New battery technology employs multifunctional materials

Mar 26, 2014 by Diane Kukich
Researchers at the University of Delaware have discovered that fragmented carbon nanotube films can serve as adhesive conductors in lithium-ion batteries.

Lithium-ion batteries power a vast array of modern devices, from cell phones, laptops, and laser pointers to thermometers, hearing aids, and pacemakers. The electrodes in these batteries typically comprise three components: active materials, conductive additives, and binders.

Now, a team of researchers at the University of Delaware has discovered a "sticky" conductive material that may eliminate the need for binders.

"The problem with the current technology is that the binders impair the electrochemical performance of the battery because of their insulating properties," says Bingqing Wei, professor of . "Furthermore, the used to mix the binders and conductive materials together not only add to the expense of the final product, but also are toxic to humans."

Carbon nanotubes to the rescue

Wei and doctoral student Zeyuan Cao recently discovered that fragmented carbon nanotube macrofilms (FCNT) can serve as adhesive conductors, combining two functions in one material. Their work is reported in ACS Nano, a specialty publication of the American Chemical Society, and they have filed a patent application on the discovery.

Bingqing Wei leads a research team that has discovered that fragmented carbon nanotube films can serve as adhesive conductors in lithium-ion batteries.

Wei explains that FCNTs are web-like meshes with "tentacles" that are coupled with active lithium-based cathode and anode materials. They are then assembled using simple ultrasound processing. The process employs no organic solvents.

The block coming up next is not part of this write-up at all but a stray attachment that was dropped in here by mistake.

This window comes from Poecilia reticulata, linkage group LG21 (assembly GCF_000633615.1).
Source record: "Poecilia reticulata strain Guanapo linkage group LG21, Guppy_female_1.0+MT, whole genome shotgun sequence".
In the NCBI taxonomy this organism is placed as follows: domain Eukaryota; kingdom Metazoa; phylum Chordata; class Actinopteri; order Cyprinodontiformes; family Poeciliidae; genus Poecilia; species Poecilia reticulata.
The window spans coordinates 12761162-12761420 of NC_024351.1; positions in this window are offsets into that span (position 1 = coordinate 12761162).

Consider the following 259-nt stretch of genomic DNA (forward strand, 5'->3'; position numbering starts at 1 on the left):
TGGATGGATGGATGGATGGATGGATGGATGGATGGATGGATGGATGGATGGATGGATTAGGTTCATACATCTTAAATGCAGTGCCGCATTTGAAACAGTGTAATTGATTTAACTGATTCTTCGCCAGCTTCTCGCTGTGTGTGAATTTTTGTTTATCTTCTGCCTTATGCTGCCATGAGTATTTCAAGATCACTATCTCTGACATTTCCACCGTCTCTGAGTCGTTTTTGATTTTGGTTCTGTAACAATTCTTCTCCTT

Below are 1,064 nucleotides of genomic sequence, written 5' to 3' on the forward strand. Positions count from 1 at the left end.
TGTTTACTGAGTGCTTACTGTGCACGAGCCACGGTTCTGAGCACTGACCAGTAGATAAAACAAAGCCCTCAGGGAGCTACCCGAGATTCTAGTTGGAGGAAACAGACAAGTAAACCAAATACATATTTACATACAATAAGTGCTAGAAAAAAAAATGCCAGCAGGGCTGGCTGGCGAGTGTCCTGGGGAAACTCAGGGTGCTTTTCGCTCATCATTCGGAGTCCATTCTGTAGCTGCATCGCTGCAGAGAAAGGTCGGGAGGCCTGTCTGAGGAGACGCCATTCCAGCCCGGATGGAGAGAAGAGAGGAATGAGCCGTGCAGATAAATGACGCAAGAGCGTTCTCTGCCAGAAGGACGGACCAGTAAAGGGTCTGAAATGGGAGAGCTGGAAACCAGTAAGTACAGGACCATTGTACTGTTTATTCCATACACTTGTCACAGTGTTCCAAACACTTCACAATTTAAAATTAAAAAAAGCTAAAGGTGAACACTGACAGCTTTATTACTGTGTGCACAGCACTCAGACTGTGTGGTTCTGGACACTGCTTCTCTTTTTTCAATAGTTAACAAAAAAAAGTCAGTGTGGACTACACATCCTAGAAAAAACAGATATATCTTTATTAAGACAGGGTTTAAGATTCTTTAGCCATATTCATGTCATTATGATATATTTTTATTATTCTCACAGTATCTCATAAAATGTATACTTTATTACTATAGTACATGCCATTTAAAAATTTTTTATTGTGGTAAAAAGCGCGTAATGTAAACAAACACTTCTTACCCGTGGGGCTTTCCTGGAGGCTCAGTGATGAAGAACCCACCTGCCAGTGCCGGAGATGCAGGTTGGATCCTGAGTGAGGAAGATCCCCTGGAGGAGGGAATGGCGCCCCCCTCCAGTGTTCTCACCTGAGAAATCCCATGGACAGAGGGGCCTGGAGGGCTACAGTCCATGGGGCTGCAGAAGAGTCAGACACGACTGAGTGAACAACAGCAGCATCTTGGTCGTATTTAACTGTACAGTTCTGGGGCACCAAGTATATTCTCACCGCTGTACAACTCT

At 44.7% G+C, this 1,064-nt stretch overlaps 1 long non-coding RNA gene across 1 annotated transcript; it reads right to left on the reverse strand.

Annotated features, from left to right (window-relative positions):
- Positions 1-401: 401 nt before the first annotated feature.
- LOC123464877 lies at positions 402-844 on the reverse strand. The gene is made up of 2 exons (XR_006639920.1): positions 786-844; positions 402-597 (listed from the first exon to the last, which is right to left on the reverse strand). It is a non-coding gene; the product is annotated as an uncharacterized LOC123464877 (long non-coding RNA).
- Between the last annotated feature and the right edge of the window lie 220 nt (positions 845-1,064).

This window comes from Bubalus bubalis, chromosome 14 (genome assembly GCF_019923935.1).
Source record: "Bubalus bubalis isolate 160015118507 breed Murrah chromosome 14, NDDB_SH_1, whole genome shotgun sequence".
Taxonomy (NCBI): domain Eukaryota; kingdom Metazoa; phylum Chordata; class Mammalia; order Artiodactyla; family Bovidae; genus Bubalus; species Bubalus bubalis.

"We've found that the adhesive FCNT conductors actually have higher adhesion strength than PVDF, the binder traditionally used in lithium-ion battery manufacturing," he says. "We've also demonstrated that these composite electrodes exhibit higher electrical conductivity than traditional materials, and we've achieved these benefits in a low-cost green fabrication process that replaces toxic organic solvents with just water and alcohol."

"There is a wide market for ," he adds, "and we see great potential for the use of this technology in vehicle applications, where quick charging and discharging are required."

The approach strategy could also be employed for electrode preparation for other such as electrochemical capacitors.

Explore further: The ultra-high volumetric energy density lithium-sulfur battery

add to favorites email to friend print save as pdf

Related Stories

Nanoparticles improve lithium battery electrodes

Nov 01, 2012

(Phys.org)—Materials scientists have developed a simple, robust way to fabricate carbon-free and polymer-free, lightweight colloidal films for lithium-ion battery electrodes, which could greatly improve ...

Recommended for you

Light pulses control graphene's electrical behavior

6 hours ago

Graphene, an ultrathin form of carbon with exceptional electrical, optical, and mechanical properties, has become a focus of research on a variety of potential uses. Now researchers at MIT have found a way to control how ...

A new way to make microstructured surfaces

Jul 30, 2014

A team of researchers has created a new way of manufacturing microstructured surfaces that have novel three-dimensional textures. These surfaces, made by self-assembly of carbon nanotubes, could exhibit a ...

User comments : 1

Adjust slider to filter visible comments by rank

Display comments: newest first

hemitite
not rated yet Mar 26, 2014
Sounds like nano-Velcro. Great idea!